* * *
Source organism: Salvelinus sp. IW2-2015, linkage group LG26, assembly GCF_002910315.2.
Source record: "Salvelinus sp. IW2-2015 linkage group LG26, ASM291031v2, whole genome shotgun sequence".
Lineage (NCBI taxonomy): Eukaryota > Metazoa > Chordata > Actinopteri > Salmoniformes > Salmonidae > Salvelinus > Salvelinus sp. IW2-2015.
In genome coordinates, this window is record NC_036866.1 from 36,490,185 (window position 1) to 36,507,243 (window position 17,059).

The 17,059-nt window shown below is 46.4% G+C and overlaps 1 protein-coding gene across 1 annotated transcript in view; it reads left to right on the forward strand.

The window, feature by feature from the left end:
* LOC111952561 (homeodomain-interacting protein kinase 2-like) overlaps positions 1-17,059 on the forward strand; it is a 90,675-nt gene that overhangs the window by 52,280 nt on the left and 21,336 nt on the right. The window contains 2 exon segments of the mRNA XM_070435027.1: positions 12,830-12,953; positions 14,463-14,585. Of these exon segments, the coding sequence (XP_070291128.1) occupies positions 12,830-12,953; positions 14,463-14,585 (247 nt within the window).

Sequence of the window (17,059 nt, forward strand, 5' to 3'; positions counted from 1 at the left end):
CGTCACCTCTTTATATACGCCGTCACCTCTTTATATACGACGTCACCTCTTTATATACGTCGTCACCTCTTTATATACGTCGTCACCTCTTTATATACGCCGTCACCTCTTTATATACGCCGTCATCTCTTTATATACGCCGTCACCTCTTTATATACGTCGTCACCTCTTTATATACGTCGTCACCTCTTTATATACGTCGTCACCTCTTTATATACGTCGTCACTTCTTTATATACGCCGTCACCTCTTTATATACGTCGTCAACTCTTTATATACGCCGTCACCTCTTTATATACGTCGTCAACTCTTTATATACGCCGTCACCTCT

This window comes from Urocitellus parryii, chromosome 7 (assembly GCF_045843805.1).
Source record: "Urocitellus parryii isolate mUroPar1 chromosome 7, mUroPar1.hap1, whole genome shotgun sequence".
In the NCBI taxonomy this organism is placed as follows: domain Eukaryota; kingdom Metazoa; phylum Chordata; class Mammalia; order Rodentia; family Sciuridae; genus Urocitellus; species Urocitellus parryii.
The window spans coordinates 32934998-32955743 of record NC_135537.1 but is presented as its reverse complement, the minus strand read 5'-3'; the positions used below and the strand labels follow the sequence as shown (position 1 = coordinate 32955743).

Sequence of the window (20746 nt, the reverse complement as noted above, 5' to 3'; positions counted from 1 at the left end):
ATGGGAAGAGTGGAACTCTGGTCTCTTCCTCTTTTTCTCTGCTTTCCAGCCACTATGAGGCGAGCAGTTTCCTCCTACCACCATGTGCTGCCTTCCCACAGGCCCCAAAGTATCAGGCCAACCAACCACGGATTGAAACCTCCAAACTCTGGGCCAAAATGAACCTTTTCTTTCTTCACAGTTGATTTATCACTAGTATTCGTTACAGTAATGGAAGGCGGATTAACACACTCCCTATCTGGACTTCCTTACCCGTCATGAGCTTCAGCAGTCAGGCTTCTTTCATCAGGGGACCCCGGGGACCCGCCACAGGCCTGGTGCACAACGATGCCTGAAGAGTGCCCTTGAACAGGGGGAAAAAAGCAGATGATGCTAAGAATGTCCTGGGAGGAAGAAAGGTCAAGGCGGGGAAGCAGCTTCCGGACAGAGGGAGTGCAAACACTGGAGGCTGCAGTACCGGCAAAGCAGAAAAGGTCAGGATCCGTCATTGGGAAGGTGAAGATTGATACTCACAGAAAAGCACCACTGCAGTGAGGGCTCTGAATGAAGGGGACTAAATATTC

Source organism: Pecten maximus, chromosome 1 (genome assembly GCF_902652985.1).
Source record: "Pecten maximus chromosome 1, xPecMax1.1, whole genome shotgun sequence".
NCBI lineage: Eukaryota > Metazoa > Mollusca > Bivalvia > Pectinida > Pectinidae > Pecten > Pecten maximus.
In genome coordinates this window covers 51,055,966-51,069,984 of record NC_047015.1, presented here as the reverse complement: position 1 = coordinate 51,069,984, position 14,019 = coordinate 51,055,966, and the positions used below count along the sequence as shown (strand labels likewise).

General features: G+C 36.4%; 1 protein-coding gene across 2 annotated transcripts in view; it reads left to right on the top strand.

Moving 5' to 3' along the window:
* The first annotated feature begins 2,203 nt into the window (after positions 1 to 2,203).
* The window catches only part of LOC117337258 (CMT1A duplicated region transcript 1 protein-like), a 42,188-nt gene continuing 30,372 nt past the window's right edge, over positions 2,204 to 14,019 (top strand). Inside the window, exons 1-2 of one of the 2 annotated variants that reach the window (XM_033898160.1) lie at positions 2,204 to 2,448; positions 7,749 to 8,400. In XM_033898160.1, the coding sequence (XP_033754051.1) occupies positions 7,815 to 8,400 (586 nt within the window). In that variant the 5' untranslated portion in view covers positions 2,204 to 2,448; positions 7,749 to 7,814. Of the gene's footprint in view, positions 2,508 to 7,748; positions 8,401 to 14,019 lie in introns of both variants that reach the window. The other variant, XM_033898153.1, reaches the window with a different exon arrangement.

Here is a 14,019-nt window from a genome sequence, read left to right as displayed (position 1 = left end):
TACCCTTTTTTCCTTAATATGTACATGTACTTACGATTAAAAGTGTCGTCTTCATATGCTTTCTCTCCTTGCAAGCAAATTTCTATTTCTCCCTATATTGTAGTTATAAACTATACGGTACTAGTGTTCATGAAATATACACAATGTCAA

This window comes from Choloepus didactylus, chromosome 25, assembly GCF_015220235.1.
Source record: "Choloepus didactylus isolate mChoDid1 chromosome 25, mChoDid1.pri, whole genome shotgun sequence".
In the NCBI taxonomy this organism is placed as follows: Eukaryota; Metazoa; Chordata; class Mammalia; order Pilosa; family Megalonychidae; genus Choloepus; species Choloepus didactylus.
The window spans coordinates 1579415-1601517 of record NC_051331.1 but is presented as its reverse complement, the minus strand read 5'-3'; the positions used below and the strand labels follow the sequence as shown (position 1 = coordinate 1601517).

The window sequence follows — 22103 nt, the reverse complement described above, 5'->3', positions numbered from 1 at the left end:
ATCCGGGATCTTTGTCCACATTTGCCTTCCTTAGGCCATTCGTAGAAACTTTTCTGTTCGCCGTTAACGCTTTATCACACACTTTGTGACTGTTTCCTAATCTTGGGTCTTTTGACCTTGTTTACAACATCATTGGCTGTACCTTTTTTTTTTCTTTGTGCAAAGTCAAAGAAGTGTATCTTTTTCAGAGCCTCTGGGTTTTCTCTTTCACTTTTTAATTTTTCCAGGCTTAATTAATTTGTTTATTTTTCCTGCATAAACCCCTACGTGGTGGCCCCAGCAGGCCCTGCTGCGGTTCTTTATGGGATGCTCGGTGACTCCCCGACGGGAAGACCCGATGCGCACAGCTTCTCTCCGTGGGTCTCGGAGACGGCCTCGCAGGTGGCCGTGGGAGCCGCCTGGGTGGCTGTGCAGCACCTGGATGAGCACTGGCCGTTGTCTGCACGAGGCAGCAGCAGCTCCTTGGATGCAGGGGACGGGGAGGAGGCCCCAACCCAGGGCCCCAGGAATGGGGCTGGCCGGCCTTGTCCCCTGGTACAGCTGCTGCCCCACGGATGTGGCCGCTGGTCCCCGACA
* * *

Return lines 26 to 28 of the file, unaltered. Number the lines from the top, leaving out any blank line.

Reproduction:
This window comes from Choloepus didactylus, chromosome 25, assembly GCF_015220235.1.
Source record: "Choloepus didactylus isolate mChoDid1 chromosome 25, mChoDid1.pri, whole genome shotgun sequence".
In the NCBI taxonomy this organism is placed as follows: Eukaryota; Metazoa; Chordata; class Mammalia; order Pilosa; family Megalonychidae; genus Choloepus; species Choloepus didactylus.